t is an apron having one edge attached to the lower part of the vertical edge I) of the curtain at and having'its upper edge turned over and stitched orotherwise secured, so as to form a channel through which slides the elastic band q, The apront is also provided at its upper outer corner with meansfor ex ample, an eyeleted hole ttfor engaging with the hook 5, whereby the said apron can be secured across the opening between the vertical edges 1) d of the curtain. t When the apron is not required for use, it is drawn up or gathered along the band q, and the ring 1" at the end of the said band can beihooked onto a hook o on the curtain Ct.
In order to facilitate the folding up of the curtain when detaching it from the umbrella, the said curtain is provided at or near the center with a' 'flap unformed of webbing or other suitable strong material and bearing a hook 00 on its outer side. This flap is adapted to be folded inward over, the centTal eyelethole g, so that the book t is. then on the inside of the curtain. :"In folding up the curtain the apron t is first drawn up or gatlftTed along the band (1 and the ring r put on the book n, as shown in Figs. 2 and 4:. The eyes 6 and It are then unhooked from their respective hooks and successively placed on the hook at. The eyelet h is next unhooked and the curtain again folded and the extra eyeletj placed on the same hook as that carrying the eyelet The curtain can then be removed from the umbrella and rolled up into the form shown in Fig. 7, in which it can be held by elastic bands y 31, secured thereto. A handle z is also provided for enabling the curtain to be easily carried; but it may be carried in a Waterproof bag, if desired. It will be understood that the method of folding forms no part of my invention.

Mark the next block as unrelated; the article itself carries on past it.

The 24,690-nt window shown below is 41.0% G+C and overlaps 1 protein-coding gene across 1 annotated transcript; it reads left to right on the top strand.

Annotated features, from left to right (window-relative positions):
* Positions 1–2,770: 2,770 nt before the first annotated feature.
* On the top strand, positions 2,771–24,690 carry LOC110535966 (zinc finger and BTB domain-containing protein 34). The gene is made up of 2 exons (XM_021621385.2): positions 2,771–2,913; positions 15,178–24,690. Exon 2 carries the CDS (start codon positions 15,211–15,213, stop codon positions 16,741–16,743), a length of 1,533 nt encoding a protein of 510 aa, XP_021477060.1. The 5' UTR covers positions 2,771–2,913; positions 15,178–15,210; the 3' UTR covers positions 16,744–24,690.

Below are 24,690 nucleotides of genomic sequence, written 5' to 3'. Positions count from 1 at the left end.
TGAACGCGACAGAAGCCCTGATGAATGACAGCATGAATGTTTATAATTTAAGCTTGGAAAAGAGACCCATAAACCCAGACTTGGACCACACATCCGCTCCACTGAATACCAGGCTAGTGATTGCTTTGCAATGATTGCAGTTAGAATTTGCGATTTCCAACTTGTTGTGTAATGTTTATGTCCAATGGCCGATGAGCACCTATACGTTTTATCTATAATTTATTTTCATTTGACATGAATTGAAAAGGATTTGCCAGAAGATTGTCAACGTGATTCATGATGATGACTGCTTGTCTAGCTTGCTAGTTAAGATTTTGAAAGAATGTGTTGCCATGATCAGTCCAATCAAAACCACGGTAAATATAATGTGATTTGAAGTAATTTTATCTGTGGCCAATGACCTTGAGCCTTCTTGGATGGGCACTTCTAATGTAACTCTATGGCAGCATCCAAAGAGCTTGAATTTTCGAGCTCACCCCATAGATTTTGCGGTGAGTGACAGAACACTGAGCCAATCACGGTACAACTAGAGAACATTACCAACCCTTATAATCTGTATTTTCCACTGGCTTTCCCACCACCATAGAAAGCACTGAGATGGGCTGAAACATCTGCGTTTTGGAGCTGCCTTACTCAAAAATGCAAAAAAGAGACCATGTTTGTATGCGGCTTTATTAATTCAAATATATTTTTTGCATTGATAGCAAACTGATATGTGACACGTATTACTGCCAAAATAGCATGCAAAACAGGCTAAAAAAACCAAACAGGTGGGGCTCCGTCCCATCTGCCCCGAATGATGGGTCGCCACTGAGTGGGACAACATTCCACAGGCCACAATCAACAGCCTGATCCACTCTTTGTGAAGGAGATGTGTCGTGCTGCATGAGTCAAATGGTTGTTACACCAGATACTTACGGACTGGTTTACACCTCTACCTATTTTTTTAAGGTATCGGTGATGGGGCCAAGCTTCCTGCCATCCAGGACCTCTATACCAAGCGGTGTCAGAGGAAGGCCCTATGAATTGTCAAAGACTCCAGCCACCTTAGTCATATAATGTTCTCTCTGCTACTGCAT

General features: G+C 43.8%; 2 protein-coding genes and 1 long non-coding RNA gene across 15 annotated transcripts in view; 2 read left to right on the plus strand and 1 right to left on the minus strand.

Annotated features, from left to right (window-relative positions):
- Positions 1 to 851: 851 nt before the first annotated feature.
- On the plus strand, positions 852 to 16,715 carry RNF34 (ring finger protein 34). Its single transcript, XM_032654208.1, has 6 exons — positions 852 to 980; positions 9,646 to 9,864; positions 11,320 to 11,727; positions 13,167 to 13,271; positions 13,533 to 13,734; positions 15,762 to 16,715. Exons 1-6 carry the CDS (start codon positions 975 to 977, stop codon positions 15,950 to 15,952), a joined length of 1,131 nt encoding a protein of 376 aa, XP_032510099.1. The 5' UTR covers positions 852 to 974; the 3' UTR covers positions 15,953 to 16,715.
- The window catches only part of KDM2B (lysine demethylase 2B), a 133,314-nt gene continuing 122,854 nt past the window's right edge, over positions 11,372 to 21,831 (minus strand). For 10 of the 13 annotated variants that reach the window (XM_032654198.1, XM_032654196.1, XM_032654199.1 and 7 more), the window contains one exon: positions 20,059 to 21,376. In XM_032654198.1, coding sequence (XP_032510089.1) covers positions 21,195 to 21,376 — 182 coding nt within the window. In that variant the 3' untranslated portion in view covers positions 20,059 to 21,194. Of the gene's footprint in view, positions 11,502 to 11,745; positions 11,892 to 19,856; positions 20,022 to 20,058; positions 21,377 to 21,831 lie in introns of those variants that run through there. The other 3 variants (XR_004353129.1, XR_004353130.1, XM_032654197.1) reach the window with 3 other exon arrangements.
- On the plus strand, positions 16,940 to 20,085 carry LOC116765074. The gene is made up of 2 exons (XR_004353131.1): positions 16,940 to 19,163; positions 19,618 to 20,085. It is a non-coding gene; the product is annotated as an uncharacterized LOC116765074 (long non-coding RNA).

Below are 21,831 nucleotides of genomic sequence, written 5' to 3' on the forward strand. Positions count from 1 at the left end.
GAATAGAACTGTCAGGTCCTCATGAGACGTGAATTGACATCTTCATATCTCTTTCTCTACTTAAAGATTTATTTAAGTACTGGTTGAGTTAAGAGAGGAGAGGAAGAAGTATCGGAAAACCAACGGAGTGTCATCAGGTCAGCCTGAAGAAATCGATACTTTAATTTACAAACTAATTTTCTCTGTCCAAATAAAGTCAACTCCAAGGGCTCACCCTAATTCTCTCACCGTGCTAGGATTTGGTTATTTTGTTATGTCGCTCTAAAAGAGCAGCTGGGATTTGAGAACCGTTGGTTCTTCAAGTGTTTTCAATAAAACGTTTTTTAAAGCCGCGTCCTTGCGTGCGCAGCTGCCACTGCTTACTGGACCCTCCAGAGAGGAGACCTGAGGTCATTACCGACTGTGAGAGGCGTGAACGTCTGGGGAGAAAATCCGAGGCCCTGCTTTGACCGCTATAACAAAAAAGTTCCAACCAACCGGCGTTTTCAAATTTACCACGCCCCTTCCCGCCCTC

The umbrella can be closed without detaching the curtain, and the latter may then be hung over the tips of the ribs, or the end of the curtain may be gathered in one of the elastic bands 1 which latter may then be hung on one or more of the ribs, as indicated in Fig. 8.
In some instances I arrange a tape in the upper edge of the curtain and secured at the middle, so that the curtainwhen unhooked from the umbrella may be drawn up or gathered on this tape and so closed instead of being folded.
What I claim is- 1. The combination of an umbrella, a curtain detachably suspended from the interior thereof, and an apron extending between the vertical edges of the curtain.
2. The combination of an umbrella, a curtain detachably suspended from the interior thereof and extending around about one-half the circumference of the umbrella, an apron permanently attached to one vertical edge of the curtain and means for temporarily attaching the free edge of the apron to the other vertical edge of the curtain.
3. The combination of an umbrella, at ourtain detachably suspended from the interior thereof, an apron permanently attached to one vertical edge of the curtain, means for connecting the free edge of the apron to the other vertical edge of the curtain, and means to allow of gathering the apron to one side when not in use.
4. The combination of an umbrella, a curtain detachably suspended from the interior thereof, an apron permanently attached to one vertical edge of the curtain, means for connecting the free edge of the apron to the other vertical edge of the curtain, a band capable of sliding in the upper edge of said apron, and means for securing saidband to the vertical edges of said curtain, substantially as described.
In testimony whereof I have hereunto set my hand in presence of two subscribing wit HQSSBS.
II. P. FERROUSSAT. Witnesses:
GEORGE HARRISON, HENRY W. LYNDEN.